The battle system is one thing that I have pretty much figured out. It's action-based, there will be stamina for each party member, you can only have 3 or 4 (undecided) active party members at one time, you can exchange active party members at nearly any time in or out of battle (partly because battles take place in the world, not in a battle area), you can assume control of any active party member at any time (customizable AI takes over any party members you aren't controlling), party members that are on the sidelines will recover stamina quickly, any types of experience will be intelligently distributed according to what characters did in the battle, etc. There is a lot more detail about the battle system that I will not go into, but those are some of the main things. Besides the battle system, the graphical style is decided to be based off of anime. I'm currently practicing with 3D modeling and trying out different styles. I'd like a somewhat realistic look, at least for the character faces, because I feel like it will help them stand out and be as important as I want them to be. The camera style will usually be an overhead 3rd-person, but in some situations it might switch to a platformer style or some fixed style (like in some houses and shops in 3D Zelda games). There will be weapon/armor/item forging, and I may even have creation of magic, so you could make your own magic for attack, defense, and support ("support" as in: healing, poison cure, etc.).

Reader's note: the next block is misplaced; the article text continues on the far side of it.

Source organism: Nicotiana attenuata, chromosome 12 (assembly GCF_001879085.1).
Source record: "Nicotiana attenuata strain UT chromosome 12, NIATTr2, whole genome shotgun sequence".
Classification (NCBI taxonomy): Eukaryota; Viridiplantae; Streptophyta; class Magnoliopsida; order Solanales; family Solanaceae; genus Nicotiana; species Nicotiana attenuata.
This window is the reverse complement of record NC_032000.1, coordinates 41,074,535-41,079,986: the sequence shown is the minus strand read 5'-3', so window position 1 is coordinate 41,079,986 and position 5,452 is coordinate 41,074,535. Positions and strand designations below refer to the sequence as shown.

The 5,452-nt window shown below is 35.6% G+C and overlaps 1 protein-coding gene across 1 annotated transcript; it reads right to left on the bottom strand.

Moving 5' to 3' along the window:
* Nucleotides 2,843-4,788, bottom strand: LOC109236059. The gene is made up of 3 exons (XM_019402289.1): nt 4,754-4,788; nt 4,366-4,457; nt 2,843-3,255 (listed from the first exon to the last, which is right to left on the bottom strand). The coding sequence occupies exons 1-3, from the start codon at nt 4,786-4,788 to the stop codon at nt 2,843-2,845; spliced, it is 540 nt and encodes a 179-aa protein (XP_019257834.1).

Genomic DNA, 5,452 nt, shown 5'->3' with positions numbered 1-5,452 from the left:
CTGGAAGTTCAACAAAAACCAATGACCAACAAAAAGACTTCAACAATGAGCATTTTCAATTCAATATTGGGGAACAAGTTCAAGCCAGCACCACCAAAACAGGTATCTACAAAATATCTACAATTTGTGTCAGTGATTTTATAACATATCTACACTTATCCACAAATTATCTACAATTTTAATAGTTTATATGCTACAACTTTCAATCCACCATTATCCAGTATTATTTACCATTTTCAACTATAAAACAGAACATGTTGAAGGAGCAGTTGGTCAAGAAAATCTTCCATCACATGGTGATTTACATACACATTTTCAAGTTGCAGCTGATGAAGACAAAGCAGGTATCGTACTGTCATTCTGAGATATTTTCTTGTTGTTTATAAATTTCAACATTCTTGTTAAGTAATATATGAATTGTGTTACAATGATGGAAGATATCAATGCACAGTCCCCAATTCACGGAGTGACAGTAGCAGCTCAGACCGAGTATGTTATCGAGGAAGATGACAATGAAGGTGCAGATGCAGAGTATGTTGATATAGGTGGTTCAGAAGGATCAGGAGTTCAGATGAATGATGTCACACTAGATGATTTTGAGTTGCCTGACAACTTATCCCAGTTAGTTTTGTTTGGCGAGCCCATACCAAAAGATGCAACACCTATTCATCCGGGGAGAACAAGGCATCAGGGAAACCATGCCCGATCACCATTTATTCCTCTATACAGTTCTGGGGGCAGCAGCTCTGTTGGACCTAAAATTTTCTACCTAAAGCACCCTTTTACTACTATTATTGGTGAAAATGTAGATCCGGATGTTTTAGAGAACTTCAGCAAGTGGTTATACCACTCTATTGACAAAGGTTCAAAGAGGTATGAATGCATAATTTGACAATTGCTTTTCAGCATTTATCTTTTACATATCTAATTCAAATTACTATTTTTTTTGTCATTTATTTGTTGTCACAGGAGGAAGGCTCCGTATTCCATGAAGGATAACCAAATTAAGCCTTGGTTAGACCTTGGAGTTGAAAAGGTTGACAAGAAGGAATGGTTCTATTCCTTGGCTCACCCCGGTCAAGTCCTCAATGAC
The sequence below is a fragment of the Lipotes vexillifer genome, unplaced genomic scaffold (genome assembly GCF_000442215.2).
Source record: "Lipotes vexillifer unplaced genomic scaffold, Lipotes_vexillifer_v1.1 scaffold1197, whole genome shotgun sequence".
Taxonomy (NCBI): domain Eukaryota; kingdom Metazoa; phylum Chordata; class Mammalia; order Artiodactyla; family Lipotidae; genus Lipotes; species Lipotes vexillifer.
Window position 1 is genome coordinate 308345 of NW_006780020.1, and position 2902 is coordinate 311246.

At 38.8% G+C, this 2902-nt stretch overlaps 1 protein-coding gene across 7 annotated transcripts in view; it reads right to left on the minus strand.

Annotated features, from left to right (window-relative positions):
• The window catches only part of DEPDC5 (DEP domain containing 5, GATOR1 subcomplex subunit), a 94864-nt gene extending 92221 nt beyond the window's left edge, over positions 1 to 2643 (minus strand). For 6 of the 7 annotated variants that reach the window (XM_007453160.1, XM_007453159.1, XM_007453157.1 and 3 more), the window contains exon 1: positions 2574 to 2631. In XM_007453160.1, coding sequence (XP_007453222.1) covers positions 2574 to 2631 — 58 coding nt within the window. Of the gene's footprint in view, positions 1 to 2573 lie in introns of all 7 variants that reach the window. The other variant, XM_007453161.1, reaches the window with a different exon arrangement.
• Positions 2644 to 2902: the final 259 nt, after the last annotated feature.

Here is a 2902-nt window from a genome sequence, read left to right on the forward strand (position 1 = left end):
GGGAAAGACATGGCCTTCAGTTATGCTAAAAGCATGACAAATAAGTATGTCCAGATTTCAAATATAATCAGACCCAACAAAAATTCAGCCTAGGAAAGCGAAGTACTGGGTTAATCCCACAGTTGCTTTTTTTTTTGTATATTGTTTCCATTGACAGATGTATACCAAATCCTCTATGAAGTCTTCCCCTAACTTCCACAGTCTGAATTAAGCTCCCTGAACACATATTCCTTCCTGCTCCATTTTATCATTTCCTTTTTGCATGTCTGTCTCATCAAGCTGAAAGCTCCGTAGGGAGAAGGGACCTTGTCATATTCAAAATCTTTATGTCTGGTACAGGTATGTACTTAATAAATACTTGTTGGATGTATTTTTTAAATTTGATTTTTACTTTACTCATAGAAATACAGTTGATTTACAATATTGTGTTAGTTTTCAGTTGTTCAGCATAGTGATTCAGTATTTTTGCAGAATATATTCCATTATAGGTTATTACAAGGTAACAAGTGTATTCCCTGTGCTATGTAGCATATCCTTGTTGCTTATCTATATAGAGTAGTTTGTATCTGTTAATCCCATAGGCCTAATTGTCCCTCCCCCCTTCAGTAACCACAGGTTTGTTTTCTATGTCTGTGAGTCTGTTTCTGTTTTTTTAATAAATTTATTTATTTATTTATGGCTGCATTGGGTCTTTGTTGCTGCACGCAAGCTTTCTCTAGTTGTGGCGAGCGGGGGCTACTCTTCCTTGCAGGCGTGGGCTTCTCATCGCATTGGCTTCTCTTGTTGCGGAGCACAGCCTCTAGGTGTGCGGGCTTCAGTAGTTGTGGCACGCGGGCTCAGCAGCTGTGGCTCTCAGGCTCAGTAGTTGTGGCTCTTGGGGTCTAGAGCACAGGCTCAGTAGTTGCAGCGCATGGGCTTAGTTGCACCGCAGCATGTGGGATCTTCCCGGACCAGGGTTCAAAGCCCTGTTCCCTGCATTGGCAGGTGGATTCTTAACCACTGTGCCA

The way I look at it, feedback can only make the game turn out better, which is why I created this topic. So go ahead and tell me what you like, don't like, or ask questions about the above. Or just say more stuff about RPGs and what you like about them.